And then – eventually – Thailand partially re-opened on November 1st, and then almost completely on December 1st for double-vaccinated people, and two – count them, two! – whole western patients slipped through, and now – Omicron. Serendipitously coinciding precisely with the anniversary of my own arrival in detox at Thamkrabok (and the last time I was munted on class-A pharma) comes a Thai government announcement that entry to the Kingdom is once again only via pre-booked (expensive) quarantine until further notice, and therefore not a feasible or affordable option for the majority of people. Damn. So we may meet, and although we could perhaps take a reasonable guess about where, we still really don’t know when.

Peckers up! Kettle on! It’ll all be over by Christmas!

So – where’s a good place for an addict to be over Christmas? Since we have already established that – unless you are already on your way here – Thamkrabok is off the table this year, I often found that Midnight Mass at any convenient church was not a bad place to start.

Does that strike you as a surprising suggestion? I am, after all, on another team. And furthermore I opened this very piece by (slightly cheaply, although I hope affectionately) demonstrating how easy it can be to mock such mainstream versions of it as we find in the Church of England. Nevertheless, I have not infrequently found myself in church on Christmas Eve, and at other times over this period. There is much to recommend it, even (perhaps even especially) for the unbelieving heathen:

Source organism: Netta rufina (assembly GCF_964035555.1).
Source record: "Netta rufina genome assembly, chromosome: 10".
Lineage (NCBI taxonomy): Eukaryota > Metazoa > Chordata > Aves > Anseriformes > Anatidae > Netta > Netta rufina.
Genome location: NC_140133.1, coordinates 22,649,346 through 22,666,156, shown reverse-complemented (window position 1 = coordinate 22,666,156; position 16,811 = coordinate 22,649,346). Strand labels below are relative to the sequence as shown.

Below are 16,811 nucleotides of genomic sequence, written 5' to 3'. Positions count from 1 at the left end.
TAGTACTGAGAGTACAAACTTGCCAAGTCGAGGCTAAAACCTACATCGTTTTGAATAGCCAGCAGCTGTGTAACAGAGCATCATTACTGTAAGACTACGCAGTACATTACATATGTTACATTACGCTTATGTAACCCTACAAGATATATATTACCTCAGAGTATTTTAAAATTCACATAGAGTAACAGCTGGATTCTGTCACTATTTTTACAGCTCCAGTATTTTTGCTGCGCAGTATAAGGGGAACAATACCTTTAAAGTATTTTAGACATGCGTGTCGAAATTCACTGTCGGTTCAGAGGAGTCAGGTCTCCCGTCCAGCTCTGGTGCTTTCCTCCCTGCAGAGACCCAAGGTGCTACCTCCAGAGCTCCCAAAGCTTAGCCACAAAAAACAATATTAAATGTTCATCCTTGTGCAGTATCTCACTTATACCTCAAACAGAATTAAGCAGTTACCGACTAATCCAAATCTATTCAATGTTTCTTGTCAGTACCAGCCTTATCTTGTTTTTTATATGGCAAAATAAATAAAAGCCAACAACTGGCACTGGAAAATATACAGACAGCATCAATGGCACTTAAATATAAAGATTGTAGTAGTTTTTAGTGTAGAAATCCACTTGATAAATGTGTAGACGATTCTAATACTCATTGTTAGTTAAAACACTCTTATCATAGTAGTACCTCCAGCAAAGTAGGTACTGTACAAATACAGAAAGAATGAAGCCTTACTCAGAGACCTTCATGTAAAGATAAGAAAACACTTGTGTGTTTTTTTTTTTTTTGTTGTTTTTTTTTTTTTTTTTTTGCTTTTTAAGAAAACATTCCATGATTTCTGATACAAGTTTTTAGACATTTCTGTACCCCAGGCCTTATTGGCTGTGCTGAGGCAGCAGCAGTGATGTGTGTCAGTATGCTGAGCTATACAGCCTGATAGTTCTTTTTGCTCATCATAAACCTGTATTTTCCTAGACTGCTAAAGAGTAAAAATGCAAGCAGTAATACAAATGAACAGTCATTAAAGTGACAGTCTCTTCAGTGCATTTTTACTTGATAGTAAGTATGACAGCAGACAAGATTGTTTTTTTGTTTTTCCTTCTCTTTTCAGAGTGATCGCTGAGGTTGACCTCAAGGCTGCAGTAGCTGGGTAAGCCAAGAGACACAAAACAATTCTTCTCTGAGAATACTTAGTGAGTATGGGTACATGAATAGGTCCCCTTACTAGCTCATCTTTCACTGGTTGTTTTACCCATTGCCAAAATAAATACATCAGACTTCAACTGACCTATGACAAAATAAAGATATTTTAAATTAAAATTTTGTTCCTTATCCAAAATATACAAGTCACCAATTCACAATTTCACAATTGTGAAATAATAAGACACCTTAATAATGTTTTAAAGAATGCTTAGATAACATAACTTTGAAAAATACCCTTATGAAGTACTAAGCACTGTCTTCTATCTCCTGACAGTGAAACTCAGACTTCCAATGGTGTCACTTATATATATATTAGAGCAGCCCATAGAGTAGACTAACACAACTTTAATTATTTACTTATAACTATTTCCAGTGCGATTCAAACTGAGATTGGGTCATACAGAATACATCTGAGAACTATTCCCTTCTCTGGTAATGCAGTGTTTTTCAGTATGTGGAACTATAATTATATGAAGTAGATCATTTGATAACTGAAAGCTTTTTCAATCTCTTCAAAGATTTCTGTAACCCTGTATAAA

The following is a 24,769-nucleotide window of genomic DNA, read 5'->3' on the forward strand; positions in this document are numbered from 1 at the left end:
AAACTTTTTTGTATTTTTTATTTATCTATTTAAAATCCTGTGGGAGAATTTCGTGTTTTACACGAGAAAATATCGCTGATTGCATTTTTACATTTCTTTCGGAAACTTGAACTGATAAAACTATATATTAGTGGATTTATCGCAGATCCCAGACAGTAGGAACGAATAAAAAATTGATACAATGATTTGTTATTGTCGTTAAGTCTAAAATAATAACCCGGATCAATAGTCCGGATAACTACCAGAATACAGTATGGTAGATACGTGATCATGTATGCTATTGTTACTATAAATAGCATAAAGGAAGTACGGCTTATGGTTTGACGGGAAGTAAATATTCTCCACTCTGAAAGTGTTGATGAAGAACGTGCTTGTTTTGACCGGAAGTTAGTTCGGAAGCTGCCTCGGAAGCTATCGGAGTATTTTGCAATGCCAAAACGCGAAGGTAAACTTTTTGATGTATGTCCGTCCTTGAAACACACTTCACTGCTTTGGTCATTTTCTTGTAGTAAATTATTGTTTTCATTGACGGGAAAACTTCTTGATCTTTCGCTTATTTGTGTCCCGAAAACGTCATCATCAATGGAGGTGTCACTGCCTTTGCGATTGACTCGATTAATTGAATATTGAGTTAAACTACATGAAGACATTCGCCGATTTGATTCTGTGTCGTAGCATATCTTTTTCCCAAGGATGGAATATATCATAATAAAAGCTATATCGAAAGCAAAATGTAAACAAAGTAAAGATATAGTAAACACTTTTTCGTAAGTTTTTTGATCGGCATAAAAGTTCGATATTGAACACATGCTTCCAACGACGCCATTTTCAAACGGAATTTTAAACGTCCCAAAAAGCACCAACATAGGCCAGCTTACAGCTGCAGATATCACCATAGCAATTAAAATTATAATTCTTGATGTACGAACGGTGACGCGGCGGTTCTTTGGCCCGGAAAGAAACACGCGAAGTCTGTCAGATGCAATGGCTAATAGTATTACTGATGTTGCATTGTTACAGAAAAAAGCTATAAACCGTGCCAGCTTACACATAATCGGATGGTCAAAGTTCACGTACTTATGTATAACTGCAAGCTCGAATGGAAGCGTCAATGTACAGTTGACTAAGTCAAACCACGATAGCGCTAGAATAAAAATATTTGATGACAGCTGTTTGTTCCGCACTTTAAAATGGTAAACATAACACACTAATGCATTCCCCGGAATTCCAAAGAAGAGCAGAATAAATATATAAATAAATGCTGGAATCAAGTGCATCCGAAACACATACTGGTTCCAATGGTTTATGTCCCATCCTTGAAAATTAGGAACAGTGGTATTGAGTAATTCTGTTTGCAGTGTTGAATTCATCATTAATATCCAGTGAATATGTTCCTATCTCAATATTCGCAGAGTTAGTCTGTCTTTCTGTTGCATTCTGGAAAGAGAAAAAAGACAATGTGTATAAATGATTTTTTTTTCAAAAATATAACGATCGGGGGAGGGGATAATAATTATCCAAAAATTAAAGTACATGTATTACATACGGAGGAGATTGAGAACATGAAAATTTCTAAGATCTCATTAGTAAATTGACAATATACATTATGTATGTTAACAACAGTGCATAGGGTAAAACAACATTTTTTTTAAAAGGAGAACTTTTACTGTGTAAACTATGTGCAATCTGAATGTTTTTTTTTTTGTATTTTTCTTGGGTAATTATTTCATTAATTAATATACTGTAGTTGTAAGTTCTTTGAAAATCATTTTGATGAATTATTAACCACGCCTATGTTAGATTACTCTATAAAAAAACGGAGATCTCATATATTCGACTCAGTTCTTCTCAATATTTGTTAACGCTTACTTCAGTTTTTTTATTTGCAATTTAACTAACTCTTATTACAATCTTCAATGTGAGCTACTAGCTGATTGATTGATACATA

Firstly, if you are the kind of person that normally wouldn’t (if you normally would, then I’m not talking to you in this bit) then all the more reason why I think you should perhaps consider it. In fact, there is a precise correlation between whatever degree to which you might find that idea odd, ludicrous, or even offensive, and how much I would then urge you to do it. We are trying to interrupt physical and mental habit patterns, so that is actually reason enough. But there’s more, much more.

What’s the alternative? A very significant quantity of people will otherwise simply be bum-trolleyed, and busily getting more so, at midnight tonight, and so you could well find yourself either joining in, or very self-consciously NOT joining in. Simply not doing something is a difficult activity to get your teeth into (monks work on that – it’s quite advanced, just not doing something with full attention and effort). So there are two highly practical and utilitarian reasons, but I’m going to try to take things a little deeper than that.